Japan provides backing for South Australian hydrogen project


Japanese investment giant Marubeni Corporation’s planned green hydrogen production project in South Australia (SA) has been chosen by Japan’s Ministry of the Environment (MOEJ) as a pilot project under a program aimed at accelerating the introduction of hydrogen to the Indo-Pacific region and lowering greenhouse gas emissions in developing countries.

The MOEJ said it will subsidize a part of the demonstration project which will manufacture hydrogen produced with renewable energy in South Australia, where large-scale solar and wind power generation are abundant, and transport and utilize it in partner countries such as Pacific Island countries.

“Through this project, Japan aims to reduce greenhouse gas by utilizing advanced decarbonization technologies and to contribute organization of global green hydrogen network in Indo-Pacific region,” the MOEJ said in a statement.

Japan’s Environment Minister Tsuyoshi Yamaguchi said the project “is a great start to our bilateral cooperation between Japan and Australia to expand the green hydrogen market and build an international supply chain in the Indo Pacific area, including the island countries in the Pacific”.

Marubeni is currently working with the South Australian government on the development of the project, including site selection.

SA Energy Minister Dan Van Holst Pellekaan said Marubeni had chosen South Australia as its preferred location due to the state’s high-quality natural resources and developed infrastructure.

“For a number of years, we’ve been building relationships with key governments and companies who are interested in hydrogen produced by renewable energy,” he said.

“It’s wonderful to see these partnerships solidifying into investments.”

The Minister said South Australia has an abundance of wind and sun already being converted to renewable energy with the state aiming to be net-100% renewables by 2030, and 500% of current grid demand in renewable energy by 2050.

“It is an exciting opportunity for South Australia to showcase to the world that we are ideally located for low-cost, clean hydrogen production to help others to reach their carbon emissions reduction targets,” he said.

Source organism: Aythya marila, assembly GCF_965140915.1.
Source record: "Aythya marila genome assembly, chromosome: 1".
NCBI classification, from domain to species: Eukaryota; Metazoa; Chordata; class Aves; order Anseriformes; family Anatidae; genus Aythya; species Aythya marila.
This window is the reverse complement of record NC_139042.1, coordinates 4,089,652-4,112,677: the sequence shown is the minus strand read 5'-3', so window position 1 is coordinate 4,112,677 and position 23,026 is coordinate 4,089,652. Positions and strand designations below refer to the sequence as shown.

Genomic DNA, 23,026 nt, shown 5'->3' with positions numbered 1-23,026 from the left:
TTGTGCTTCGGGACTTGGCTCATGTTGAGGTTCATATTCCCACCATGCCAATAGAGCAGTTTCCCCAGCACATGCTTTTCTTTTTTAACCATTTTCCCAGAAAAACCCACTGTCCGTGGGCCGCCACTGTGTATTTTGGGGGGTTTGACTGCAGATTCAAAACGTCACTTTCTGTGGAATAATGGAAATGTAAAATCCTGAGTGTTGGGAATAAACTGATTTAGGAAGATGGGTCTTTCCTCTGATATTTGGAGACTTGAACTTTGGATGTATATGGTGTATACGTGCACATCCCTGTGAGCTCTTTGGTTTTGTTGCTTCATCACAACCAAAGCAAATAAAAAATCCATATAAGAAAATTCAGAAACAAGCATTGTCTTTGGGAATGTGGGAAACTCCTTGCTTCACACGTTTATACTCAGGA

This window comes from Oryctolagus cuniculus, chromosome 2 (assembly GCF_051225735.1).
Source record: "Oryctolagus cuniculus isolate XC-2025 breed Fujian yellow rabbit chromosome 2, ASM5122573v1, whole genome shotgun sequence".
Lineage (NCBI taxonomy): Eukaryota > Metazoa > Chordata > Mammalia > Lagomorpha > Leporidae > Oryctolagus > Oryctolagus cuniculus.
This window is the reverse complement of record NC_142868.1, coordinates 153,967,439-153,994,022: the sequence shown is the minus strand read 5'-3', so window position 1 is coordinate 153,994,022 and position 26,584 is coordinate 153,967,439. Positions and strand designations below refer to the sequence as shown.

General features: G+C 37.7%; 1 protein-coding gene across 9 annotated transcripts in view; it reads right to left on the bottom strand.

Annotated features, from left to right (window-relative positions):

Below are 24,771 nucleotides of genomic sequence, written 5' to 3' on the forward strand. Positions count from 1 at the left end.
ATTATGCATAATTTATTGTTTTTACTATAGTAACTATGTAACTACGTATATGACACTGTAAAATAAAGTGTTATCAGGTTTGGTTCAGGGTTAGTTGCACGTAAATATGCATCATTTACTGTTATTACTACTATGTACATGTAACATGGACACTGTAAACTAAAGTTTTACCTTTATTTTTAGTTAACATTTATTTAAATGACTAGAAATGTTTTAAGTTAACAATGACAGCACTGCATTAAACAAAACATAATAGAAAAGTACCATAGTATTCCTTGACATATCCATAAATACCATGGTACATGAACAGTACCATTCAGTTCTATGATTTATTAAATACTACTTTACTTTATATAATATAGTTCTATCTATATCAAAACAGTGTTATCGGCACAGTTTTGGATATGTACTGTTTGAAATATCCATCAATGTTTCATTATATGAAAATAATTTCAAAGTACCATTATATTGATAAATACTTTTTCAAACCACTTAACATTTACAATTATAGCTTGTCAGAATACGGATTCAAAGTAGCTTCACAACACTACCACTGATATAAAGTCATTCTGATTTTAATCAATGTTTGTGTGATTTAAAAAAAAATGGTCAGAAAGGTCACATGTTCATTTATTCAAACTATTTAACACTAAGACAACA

A rendering of the H2TAS hydrogen plant.

Woodside Petroleum

The announcement marks another step forward in Marubeni’s plans to establish an export pipeline of large-scale production of renewable hydrogen and ammonia in Australia.

Marubeni earlier this year signed a heads of agreement with Australian-based oil and gas producer Woodside and fellow Japanese company IHI Corporation to investigate the production and export of green hydrogen produced from renewable hydro power in Tasmania.

Woodside announced last week it has secured land for the proposed H2TAS hydrogen plant after initial feasibility studies concluded that it is technically and commercially feasible to export ammonia to Japan from the Bell Bay area.

The proposed H2TAS project would be a phased development with the potential to support up to 1.7 GW of electrolysis for hydrogen and ammonia production. The initial phase would have capacity of up to 300 MW and target production of 200,000 tonnes per annum of ammonia.

Marubeni is also part of a consortium which is investigating the commercial viability of developing a 3 GW electrolysis plant at Gladstone in Queensland with the view to producing green hydrogen for export to Japan and use in local industry.

Marubeni and state government-owned electricity generator Stanwell are part of a broader consortium of Australian and Japanese energy companies which have commenced a $10.4 million feasibility study for a proposed large-scale production and export project.

The project aims to produce up to 36,500 tonnes per annum of renewable hydrogen, commencing production in the mid-2020s and scaling up to 328,500 tonnes per annum in 2031 to meet forecast demand.

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